I am given a small office off the canteen area to work in, and the next day I begin to call the various members of the chemical division for interview. The head of the division, Sasha, is a slight, young man with wire-framed glasses, who has been entrusted with much responsibility by Sergei. Once a favourite, he is now being weighed in the balance. He tells me what happened.

‘Because XCorp is such an important customer we agreed to supply them with only premium-grade, branded chemicals. We can only buy these from manufacturers in Europe and the United States.’

‘Was Sergei aware of this?’

‘Yes, he was. He signed the contract with XCorp.’ And this arrangement was fine as long as profits remained insanely high and spending on procurement by the big companies was lavish. But then disaster struck the Russian oil industry. Malaysia Airlines Flight 17 was shot down over Ukraine and sanctions were imposed. At the same time, the price of oil continued to collapse across the globe. Service companies like mine are multi-million-dollar multinationals in their own right but they are entirely dependent on the fortunes of the even larger global and state-owned oil companies. When these behemoths decide to tighten their belts, it spells trouble for everyone further down the food chain, and my company, like all the others, found itself struggling to avoid imploding completely. Radical cost-cutting – the more brutal, the better – became the order of the day. Thousands of employees across the world lost their jobs and senior managers searched desperately for ways to cut any expense. It was in this context that Sergei issued a command that it was now forbidden, under any circumstance, to use foreign branded chemicals.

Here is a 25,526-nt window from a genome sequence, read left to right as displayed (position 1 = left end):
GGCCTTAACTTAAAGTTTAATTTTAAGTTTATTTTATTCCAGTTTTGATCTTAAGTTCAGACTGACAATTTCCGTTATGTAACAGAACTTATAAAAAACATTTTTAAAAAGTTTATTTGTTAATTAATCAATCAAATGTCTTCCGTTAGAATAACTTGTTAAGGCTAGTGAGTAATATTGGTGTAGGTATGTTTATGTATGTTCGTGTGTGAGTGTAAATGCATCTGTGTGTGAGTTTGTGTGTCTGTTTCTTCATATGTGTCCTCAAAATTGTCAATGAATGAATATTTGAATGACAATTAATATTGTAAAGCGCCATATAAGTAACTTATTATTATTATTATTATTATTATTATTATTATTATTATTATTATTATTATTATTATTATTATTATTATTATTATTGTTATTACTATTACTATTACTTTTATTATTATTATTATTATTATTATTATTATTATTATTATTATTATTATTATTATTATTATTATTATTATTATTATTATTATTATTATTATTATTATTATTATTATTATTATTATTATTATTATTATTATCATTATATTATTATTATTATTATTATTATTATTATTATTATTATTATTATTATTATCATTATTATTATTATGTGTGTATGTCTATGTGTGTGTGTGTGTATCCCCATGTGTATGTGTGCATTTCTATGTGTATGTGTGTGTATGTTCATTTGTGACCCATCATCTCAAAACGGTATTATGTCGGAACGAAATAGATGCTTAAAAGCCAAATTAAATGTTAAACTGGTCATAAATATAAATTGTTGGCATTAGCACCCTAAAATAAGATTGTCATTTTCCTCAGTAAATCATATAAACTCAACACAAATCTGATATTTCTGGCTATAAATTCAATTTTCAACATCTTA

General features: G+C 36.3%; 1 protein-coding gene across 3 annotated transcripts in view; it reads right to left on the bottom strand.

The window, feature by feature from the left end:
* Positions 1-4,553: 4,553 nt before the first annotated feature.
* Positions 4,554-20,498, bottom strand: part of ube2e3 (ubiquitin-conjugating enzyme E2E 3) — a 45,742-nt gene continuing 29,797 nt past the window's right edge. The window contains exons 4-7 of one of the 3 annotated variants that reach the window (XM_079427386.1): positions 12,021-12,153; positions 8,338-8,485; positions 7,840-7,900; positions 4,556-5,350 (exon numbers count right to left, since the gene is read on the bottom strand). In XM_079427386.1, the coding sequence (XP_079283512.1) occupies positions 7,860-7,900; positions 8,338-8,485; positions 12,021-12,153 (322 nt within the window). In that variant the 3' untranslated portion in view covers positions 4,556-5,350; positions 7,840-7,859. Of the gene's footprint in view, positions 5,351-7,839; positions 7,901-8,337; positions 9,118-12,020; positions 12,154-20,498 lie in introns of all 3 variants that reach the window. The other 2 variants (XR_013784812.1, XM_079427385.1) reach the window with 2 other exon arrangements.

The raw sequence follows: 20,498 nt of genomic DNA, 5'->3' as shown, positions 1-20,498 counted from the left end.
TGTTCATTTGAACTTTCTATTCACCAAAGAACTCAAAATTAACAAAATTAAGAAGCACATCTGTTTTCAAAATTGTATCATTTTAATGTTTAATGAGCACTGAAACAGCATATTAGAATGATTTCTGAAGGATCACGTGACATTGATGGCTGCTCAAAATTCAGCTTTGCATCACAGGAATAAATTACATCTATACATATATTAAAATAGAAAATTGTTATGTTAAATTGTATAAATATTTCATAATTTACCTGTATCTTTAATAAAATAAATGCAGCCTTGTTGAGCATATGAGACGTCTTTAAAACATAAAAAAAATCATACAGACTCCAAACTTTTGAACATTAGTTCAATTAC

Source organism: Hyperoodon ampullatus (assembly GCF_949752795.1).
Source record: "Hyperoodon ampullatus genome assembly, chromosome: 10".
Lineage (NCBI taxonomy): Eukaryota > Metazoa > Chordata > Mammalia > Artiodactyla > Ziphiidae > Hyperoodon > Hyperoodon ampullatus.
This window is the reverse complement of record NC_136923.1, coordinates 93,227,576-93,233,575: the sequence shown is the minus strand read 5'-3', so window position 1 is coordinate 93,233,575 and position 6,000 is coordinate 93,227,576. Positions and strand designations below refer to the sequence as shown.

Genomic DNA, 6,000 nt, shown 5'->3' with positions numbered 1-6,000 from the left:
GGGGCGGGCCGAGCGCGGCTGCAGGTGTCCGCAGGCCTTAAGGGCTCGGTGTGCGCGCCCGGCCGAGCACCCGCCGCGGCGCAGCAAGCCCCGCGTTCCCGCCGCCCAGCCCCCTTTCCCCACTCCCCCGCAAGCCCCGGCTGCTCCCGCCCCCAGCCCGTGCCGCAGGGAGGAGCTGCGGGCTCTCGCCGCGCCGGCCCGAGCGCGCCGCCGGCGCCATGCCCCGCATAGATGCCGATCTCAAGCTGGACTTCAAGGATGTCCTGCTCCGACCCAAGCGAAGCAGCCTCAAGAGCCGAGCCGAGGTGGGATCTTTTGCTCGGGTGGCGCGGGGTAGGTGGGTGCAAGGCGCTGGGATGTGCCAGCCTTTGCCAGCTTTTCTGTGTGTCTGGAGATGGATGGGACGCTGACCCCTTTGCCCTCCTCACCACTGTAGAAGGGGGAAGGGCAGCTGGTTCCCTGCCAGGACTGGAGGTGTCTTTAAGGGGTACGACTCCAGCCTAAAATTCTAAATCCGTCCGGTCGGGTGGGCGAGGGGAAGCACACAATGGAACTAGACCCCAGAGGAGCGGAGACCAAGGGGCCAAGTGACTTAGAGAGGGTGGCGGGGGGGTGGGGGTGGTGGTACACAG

‘Now we could only use domestically produced generics.’ So they were stuck. How could they both fulfil the terms of the contract with their most important customer and comply with Sergei’s order? The answer was, of course, that they could not.